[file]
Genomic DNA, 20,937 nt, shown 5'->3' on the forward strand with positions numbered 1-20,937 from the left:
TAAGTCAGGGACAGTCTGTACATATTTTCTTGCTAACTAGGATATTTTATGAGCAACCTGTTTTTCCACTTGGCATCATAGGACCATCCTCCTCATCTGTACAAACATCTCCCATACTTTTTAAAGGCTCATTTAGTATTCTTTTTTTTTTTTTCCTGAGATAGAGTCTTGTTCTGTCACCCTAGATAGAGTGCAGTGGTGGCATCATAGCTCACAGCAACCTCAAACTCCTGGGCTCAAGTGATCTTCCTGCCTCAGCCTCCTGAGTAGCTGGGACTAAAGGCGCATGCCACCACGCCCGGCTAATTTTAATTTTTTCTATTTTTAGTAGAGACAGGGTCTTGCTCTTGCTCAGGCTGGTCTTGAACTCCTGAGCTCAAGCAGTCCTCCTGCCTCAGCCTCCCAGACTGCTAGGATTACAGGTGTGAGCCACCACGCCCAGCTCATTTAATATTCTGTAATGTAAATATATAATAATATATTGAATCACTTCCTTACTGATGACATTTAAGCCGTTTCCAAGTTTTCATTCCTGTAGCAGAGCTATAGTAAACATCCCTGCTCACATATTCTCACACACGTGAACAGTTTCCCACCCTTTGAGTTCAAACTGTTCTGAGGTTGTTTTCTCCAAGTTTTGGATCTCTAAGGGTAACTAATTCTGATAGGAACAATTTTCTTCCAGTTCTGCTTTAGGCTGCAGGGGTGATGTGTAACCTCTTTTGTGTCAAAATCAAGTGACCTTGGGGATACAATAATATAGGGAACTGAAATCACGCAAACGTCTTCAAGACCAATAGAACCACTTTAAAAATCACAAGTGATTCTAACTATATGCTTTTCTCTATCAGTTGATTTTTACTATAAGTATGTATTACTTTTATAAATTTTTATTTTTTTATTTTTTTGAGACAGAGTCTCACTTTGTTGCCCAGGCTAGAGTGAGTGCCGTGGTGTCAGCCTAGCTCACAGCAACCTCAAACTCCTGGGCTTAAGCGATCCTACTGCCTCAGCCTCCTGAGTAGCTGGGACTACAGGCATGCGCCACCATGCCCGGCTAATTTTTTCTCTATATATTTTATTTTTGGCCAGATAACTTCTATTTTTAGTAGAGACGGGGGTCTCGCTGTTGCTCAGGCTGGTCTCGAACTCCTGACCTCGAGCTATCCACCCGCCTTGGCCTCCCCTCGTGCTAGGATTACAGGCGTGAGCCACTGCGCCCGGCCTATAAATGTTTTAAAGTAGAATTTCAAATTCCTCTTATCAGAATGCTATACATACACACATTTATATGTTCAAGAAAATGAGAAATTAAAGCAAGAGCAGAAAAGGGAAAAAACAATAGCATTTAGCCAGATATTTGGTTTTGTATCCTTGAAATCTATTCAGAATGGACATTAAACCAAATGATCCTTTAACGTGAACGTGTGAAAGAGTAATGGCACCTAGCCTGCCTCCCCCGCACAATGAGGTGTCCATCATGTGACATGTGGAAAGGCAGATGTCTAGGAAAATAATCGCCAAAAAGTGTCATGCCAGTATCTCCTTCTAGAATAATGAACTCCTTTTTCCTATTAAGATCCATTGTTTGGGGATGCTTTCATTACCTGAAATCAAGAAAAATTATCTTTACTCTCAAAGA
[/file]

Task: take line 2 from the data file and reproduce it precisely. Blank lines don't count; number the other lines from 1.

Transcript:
TAAGTCAGGGACAGTCTGTACATATTTTCTTGCTAACTAGGATATTTTATGAGCAACCTGTTTTTCCACTTGGCATCATAGGACCATCCTCCTCATCTGTACAAACATCTCCCATACTTTTTAAAGGCTCATTTAGTATTCTTTTTTTTTTTTTCCTGAGATAGAGTCTTGTTCTGTCACCCTAGATAGAGTGCAGTGGTGGCATCATAGCTCACAGCAACCTCAAACTCCTGGGCTCAAGTGATCTTCCTGCCTCAGCCTCCTGAGTAGCTGGGACTAAAGGCGCATGCCACCACGCCCGGCTAATTTTAATTTTTTCTATTTTTAGTAGAGACAGGGTCTTGCTCTTGCTCAGGCTGGTCTTGAACTCCTGAGCTCAAGCAGTCCTCCTGCCTCAGCCTCCCAGACTGCTAGGATTACAGGTGTGAGCCACCACGCCCAGCTCATTTAATATTCTGTAATGTAAATATATAATAATATATTGAATCACTTCCTTACTGATGACATTTAAGCCGTTTCCAAGTTTTCATTCCTGTAGCAGAGCTATAGTAAACATCCCTGCTCACATATTCTCACACACGTGAACAGTTTCCCACCCTTTGAGTTCAAACTGTTCTGAGGTTGTTTTCTCCAAGTTTTGGATCTCTAAGGGTAACTAATTCTGATAGGAACAATTTTCTTCCAGTTCTGCTTTAGGCTGCAGGGGTGATGTGTAACCTCTTTTGTGTCAAAATCAAGTGACCTTGGGGATACAATAATATAGGGAACTGAAATCACGCAAACGTCTTCAAGACCAATAGAACCACTTTAAAAATCACAAGTGATTCTAACTATATGCTTTTCTCTATCAGTTGATTTTTACTATAAGTATGTATTACTTTTATAAATTTTTATTTTTTTATTTTTTTGAGACAGAGTCTCACTTTGTTGCCCAGGCTAGAGTGAGTGCCGTGGTGTCAGCCTAGCTCACAGCAACCTCAAACTCCTGGGCTTAAGCGATCCTACTGCCTCAGCCTCCTGAGTAGCTGGGACTACAGGCATGCGCCACCATGCCCGGCTAATTTTTTCTCTATATATTTTATTTTTGGCCAGATAACTTCTATTTTTAGTAGAGACGGGGGTCTCGCTGTTGCTCAGGCTGGTCTCGAACTCCTGACCTCGAGCTATCCACCCGCCTTGGCCTCCCCTCGTGCTAGGATTACAGGCGTGAGCCACTGCGCCCGGCCTATAAATGTTTTAAAGTAGAATTTCAAATTCCTCTTATCAGAATGCTATACATACACACATTTATATGTTCAAGAAAATGAGAAATTAAAGCAAGAGCAGAAAAGGGAAAAAACAATAGCATTTAGCCAGATATTTGGTTTTGTATCCTTGAAATCTATTCAGAATGGACATTAAACCAAATGATCCTTTAACGTGAACGTGTGAAAGAGTAATGGCACCTAGCCTGCCTCCCCCGCACAATGAGGTGTCCATCATGTGACATGTGGAAAGGCAGATGTCTAGGAAAATAATCGCCAAAAAGTGTCATGCCAGTATCTCCTTCTAGAATAATGAACTCCTTTTTCCTATTAAGATCCATTGTTTGGGGATGCTTTCATTACCTGAAATCAAGAAAAATTATCTTTACTCTCAAAGA